The phone call
April 25, 2014
When the head coach of the Drexel Women’s Lacrosse team, Hannah Rudloff, answered the phone, Beilman spoke quickly, trying to explain every detail as best she could
She hoped for the best. She was nervous. She was sure her heart was beating loud enough for the coach to hear it on the other end of the line. Her future was so uncertain, and it all would be revealed after this phone call.
Beilman finished her story and paused, waiting for the verdict. She will always remember the words she heard that day, and the effect they had on her.
“Alex, don’t worry. It happens,” said the coach. “We still love you, and you’re still a great player.”
Relief flooded through her immediately. She could hardly believe what she was hearing. It was everything she hoped for and more.
Nothing would change.
She would still be able to be a part of the team. She would not lose her scholarship. She would be okay. More than okay, she would be happy.
Now, the only thing that Beilman has to look forward to is getting healthy again. When someone asks her about the fact that she has torn both of her ACL’s, she just smiles and replies that “they match.”
She has accepted all that has happened to her in the past and has set her sights on the future. Since this is the second ACL injury Beilman has had, her doctors are more conservative with her rehabilitation. She has to be out of sports for eight months instead of six, so they can ensure that she has enough time to heal completely.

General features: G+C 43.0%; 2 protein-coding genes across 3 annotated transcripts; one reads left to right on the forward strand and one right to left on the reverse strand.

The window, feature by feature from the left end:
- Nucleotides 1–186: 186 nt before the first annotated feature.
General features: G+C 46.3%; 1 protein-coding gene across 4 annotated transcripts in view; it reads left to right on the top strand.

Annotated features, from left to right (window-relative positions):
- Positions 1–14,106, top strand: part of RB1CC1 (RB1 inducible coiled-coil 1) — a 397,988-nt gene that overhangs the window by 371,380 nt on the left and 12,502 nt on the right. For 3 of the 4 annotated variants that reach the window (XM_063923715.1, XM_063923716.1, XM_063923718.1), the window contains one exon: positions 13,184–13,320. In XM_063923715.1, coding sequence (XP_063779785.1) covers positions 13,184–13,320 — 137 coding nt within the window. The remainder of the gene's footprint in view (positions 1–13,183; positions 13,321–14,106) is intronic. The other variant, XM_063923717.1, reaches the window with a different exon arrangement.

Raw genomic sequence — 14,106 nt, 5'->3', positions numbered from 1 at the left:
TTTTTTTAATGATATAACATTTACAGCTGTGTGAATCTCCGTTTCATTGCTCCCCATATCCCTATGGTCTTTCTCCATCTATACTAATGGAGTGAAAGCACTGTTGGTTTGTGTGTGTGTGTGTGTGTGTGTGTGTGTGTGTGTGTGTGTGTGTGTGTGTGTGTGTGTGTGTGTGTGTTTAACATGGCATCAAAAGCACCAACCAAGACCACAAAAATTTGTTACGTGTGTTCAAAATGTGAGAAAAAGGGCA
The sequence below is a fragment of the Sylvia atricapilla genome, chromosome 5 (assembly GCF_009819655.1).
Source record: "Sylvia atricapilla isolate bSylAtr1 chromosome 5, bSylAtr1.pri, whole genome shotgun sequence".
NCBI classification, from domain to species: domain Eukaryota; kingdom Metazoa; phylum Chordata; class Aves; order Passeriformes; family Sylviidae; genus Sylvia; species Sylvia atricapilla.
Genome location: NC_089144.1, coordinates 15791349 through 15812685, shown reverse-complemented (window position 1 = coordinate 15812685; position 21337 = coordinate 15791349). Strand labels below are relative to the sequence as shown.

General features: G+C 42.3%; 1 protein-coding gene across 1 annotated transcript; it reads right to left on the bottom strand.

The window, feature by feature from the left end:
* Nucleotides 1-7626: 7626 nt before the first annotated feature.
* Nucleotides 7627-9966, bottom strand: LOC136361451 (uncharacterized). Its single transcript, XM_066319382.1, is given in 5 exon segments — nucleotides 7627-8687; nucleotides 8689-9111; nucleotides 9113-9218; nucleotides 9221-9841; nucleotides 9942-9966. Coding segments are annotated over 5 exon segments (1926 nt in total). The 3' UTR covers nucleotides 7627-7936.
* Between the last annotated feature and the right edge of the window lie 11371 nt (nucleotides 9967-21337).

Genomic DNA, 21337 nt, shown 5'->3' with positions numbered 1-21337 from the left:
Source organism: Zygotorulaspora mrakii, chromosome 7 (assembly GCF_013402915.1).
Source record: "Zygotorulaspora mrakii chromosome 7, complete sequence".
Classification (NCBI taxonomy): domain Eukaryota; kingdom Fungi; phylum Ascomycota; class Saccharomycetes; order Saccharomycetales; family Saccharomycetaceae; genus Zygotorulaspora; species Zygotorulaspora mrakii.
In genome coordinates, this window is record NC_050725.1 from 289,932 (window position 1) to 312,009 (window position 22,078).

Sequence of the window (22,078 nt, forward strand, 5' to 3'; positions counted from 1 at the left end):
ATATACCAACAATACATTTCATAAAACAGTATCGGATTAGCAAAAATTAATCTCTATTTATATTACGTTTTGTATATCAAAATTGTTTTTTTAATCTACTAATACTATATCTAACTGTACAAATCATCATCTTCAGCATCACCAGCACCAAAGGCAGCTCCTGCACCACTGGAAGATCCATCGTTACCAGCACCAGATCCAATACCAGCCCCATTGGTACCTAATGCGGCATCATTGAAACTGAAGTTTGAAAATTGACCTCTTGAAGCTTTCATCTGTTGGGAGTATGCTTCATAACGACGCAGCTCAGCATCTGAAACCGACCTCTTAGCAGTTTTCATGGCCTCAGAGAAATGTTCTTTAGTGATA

Mondays, Wednesdays, and Fridays are spent at physical therapy at Excel in Waldwick. On Tuesdays and Thursdays she does weight training, and goes to work as a shooter for Ginny Cappichioni, who is a goalie for the men’s national lacrosse team. Then on Saturdays, she goes with her mom to work and sets up exercises to do on the side.
She will not rest until she is healthy.
Although lacrosse will continue to be a big part of Beilman’s life, she is also very excited for the other reason that she will be attending school next year—to get an education. She is thinking of going into a pre-med track or possibly going into physical therapy like her mother. She is interested because of what happened to her, and she thinks that she might want to make a career out of her experience.
Looking to the future, Beilman thinks that she will either continue school after getting an undergraduate degree so that she can become a physical therapist, or she will go to medical school. “We’ll see where that takes me,” she said.
Like any incoming college freshman, Beilman is worried and excited for what is to come. College is an entirely different atmosphere than high school and will definitely take some adjusting. But she is excited to be independent.
“It’s really a true test of if I can manage school and lacrosse,” she said.
The transition to college level lacrosse will require a lot of work. This year, she will have to recover from her injury to get back to a high school level, and then she will have to get ready for a college level over the summer.
She said that all of the training that she has gone through in her whole lacrosse career is equal to the amount of training that she will have to do this summer alone.
Beilman is not scared. She has been through so much already, and can do anything she puts her mind to.
“She’s lost it before,” high school coach Taryn Tabano said, “and I think it’s the mental drive that gives her the ability to consistently become better.”